Aarhus University Seal / Aarhus Universitets segl

Vaccinology: time to change the paradigm?

Research output: Contribution to journal/Conference contribution in journal/Contribution to newspaperReviewResearchpeer-review

  • Christine Stabell Benn, Bandim Health Project, Statens Serum Institut, University of Southern Denmark
  • ,
  • Ane B. Fisker, Bandim Health Project, University of Southern Denmark
  • ,
  • Andreas Rieckmann, Statens Serum Institut, University of Copenhagen
  • ,
  • Signe Sørup
  • Peter Aaby, Bandim Health Project, University of Southern Denmark

The existing vaccine paradigm assumes that vaccines only protect against the target infection, that effective vaccines reduce mortality corresponding to the target infection's share of total mortality, and that the effects of vaccines are similar for males and females. However, epidemiological vaccine research has generated observations that contradict these assumptions and suggest that vaccines have important non-specific effects on overall health in populations. These include the observations that several live vaccines reduce the incidence of all-cause mortality in vaccinated compared with unvaccinated populations far more than can be explained by protection against the target infections, and that several non-live vaccines are associated with increased all-cause mortality in females. In this Personal View we describe current observations and contradictions and define six emerging principles that might explain them. First, that live vaccines enhance resistance towards unrelated infections. Second, non-live vaccines enhance the susceptibility of girls to unrelated infections. Third, the most recently administered vaccination has the strongest non-specific effects. Fourth, combinations of live and non-live vaccines given together have variable non-specific health effects. Fifth, vaccinating children with live vaccines in the presence of maternal immunity enhances beneficial non-specific effects and reduces mortality. Finally, vaccines might interact with other co-administered health interventions, for example vitamin A supplementation. The potential implications for child health are substantial. For example, if BCG vaccination was given to children at birth, if higher measles vaccination coverage could be obtained, if diphtheria, tetanus, and pertussis-containing vaccines were not given with or after measles vaccine, or if the BCG strain with the best non-specific effects could be used consistently, then child mortality could be considerably lower. Pursuing these emerging principles could improve our understanding and use of vaccines globally.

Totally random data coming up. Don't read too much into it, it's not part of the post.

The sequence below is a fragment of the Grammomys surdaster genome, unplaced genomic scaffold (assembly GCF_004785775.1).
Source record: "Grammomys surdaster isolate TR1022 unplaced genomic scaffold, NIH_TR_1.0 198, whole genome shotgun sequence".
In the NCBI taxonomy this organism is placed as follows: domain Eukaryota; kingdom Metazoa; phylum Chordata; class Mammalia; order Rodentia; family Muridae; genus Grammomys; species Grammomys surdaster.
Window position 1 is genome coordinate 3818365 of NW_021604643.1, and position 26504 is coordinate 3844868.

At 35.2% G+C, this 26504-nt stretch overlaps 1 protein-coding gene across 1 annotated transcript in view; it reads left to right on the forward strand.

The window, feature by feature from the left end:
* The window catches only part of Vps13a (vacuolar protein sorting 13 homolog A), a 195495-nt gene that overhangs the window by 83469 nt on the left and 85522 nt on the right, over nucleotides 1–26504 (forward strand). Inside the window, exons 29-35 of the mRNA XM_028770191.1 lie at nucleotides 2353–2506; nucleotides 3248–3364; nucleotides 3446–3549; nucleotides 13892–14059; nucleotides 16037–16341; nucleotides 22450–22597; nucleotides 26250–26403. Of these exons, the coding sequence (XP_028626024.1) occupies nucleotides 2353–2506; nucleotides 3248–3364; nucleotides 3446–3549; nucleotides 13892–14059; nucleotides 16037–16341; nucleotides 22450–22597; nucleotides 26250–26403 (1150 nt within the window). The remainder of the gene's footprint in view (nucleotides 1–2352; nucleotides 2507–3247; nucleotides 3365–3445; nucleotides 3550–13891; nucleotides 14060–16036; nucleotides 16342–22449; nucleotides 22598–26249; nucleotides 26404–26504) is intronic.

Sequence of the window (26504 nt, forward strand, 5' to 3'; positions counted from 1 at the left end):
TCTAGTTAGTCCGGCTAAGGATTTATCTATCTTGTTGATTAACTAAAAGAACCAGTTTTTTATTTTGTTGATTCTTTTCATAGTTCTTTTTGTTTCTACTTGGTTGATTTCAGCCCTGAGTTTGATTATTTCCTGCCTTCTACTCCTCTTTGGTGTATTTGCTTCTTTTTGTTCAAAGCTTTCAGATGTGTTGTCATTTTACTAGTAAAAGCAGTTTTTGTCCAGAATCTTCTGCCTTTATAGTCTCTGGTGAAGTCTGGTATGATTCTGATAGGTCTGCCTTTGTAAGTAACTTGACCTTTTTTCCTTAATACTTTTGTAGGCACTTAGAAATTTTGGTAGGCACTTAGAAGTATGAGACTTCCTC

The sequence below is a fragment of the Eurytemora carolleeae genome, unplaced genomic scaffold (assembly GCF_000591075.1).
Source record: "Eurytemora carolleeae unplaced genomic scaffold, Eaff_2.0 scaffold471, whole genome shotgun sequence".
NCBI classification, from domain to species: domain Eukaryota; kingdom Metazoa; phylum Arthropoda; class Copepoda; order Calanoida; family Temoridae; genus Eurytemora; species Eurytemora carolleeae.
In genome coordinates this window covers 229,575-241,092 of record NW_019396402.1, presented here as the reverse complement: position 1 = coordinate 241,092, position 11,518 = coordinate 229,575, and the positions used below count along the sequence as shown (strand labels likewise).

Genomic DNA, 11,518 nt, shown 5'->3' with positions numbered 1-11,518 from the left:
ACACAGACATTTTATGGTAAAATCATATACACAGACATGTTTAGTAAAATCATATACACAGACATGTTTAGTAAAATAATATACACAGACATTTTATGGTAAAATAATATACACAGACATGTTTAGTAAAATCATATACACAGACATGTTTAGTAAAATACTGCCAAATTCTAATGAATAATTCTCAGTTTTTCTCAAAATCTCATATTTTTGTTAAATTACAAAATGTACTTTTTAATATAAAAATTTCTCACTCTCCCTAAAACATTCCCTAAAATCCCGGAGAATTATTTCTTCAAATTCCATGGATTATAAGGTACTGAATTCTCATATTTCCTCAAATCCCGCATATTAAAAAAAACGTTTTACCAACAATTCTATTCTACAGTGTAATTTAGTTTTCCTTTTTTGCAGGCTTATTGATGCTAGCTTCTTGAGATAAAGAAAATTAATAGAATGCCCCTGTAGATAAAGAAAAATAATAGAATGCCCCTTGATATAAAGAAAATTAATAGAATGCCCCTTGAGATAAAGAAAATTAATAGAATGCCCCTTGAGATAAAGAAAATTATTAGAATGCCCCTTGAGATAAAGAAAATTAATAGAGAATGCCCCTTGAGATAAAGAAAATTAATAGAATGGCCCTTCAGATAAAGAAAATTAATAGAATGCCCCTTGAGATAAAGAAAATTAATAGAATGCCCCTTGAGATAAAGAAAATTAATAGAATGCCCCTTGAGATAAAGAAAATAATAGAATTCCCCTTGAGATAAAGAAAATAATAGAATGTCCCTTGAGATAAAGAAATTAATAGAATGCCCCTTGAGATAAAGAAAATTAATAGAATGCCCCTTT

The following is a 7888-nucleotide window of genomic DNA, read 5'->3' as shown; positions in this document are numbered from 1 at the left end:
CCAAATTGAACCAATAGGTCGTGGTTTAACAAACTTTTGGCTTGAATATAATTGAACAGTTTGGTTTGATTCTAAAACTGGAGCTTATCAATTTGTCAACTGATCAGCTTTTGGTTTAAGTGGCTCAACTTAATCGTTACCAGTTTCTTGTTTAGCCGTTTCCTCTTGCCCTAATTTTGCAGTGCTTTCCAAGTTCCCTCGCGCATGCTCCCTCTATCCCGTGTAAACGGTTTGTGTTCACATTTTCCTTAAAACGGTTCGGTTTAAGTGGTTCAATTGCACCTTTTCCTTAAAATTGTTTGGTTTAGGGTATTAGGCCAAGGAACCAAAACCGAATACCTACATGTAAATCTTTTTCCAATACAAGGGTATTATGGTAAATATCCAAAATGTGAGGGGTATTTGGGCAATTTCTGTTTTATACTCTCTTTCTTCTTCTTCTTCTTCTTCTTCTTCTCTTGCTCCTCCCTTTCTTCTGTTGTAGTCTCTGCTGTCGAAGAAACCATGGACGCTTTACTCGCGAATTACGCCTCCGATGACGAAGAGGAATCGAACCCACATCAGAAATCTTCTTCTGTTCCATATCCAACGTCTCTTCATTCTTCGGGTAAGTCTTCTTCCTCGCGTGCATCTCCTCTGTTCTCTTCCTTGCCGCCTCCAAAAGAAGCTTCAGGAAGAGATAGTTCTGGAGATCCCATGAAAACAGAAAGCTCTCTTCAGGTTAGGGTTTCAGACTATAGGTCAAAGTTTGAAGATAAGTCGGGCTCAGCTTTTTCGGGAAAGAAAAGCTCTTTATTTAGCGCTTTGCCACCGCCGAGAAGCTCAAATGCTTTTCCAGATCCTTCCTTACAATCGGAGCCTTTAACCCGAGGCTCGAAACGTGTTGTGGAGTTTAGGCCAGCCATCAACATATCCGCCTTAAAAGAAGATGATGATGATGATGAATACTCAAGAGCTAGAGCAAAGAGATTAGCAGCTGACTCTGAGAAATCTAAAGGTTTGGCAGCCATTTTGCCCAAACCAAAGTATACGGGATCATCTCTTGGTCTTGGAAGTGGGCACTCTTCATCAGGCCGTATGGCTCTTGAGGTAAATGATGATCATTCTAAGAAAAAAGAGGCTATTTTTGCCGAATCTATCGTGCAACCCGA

Original languageEnglish
JournalThe Lancet Infectious Diseases
Pages (from-to)e274-e283
Publication statusPublished - Oct 2020

See relations at Aarhus University Citationformats

ID: 197615505